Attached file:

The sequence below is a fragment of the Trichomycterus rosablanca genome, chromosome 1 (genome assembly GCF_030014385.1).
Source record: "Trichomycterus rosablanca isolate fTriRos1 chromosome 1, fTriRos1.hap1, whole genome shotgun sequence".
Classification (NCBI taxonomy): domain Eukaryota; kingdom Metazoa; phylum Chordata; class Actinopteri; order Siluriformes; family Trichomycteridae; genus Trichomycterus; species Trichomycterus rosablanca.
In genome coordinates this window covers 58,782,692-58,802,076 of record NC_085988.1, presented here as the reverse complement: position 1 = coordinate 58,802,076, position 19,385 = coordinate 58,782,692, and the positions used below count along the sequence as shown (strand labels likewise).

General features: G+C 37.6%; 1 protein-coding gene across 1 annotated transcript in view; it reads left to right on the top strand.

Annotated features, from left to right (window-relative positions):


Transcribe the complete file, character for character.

The sequence below is a fragment of the Trichomycterus rosablanca genome, chromosome 1 (genome assembly GCF_030014385.1).
Source record: "Trichomycterus rosablanca isolate fTriRos1 chromosome 1, fTriRos1.hap1, whole genome shotgun sequence".
Classification (NCBI taxonomy): domain Eukaryota; kingdom Metazoa; phylum Chordata; class Actinopteri; order Siluriformes; family Trichomycteridae; genus Trichomycterus; species Trichomycterus rosablanca.
In genome coordinates this window covers 58,782,692-58,802,076 of record NC_085988.1, presented here as the reverse complement: position 1 = coordinate 58,802,076, position 19,385 = coordinate 58,782,692, and the positions used below count along the sequence as shown (strand labels likewise).

General features: G+C 37.6%; 1 protein-coding gene across 1 annotated transcript in view; it reads left to right on the top strand.

Annotated features, from left to right (window-relative positions):